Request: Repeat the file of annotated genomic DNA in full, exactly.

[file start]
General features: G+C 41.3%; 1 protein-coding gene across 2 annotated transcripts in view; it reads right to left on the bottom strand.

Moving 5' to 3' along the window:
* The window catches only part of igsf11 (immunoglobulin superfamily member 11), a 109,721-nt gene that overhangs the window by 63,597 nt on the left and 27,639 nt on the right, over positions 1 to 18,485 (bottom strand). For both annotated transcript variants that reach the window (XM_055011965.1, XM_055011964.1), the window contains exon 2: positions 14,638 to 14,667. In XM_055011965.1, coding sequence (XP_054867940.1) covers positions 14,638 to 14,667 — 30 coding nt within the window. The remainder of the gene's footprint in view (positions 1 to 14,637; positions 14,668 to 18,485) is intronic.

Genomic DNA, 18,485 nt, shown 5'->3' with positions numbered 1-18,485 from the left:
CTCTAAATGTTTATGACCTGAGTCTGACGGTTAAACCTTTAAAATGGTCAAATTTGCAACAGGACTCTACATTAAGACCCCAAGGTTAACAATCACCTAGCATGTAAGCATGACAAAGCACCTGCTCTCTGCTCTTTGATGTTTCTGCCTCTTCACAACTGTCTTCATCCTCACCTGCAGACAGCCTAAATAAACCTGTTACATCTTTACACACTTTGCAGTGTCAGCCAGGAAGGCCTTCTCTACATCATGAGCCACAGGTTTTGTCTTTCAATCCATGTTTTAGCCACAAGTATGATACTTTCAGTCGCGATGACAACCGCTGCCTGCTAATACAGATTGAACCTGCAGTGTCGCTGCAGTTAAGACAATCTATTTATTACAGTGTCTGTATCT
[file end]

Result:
General features: G+C 41.3%; 1 protein-coding gene across 2 annotated transcripts in view; it reads right to left on the bottom strand.

Moving 5' to 3' along the window:
* The window catches only part of igsf11 (immunoglobulin superfamily member 11), a 109,721-nt gene that overhangs the window by 63,597 nt on the left and 27,639 nt on the right, over positions 1 to 18,485 (bottom strand). For both annotated transcript variants that reach the window (XM_055011965.1, XM_055011964.1), the window contains exon 2: positions 14,638 to 14,667. In XM_055011965.1, coding sequence (XP_054867940.1) covers positions 14,638 to 14,667 — 30 coding nt within the window. The remainder of the gene's footprint in view (positions 1 to 14,637; positions 14,668 to 18,485) is intronic.

Genomic DNA, 18,485 nt, shown 5'->3' with positions numbered 1-18,485 from the left:
CTCTAAATGTTTATGACCTGAGTCTGACGGTTAAACCTTTAAAATGGTCAAATTTGCAACAGGACTCTACATTAAGACCCCAAGGTTAACAATCACCTAGCATGTAAGCATGACAAAGCACCTGCTCTCTGCTCTTTGATGTTTCTGCCTCTTCACAACTGTCTTCATCCTCACCTGCAGACAGCCTAAATAAACCTGTTACATCTTTACACACTTTGCAGTGTCAGCCAGGAAGGCCTTCTCTACATCATGAGCCACAGGTTTTGTCTTTCAATCCATGTTTTAGCCACAAGTATGATACTTTCAGTCGCGATGACAACCGCTGCCTGCTAATACAGATTGAACCTGCAGTGTCGCTGCAGTTAAGACAATCTATTTATTACAGTGTCTGTATCT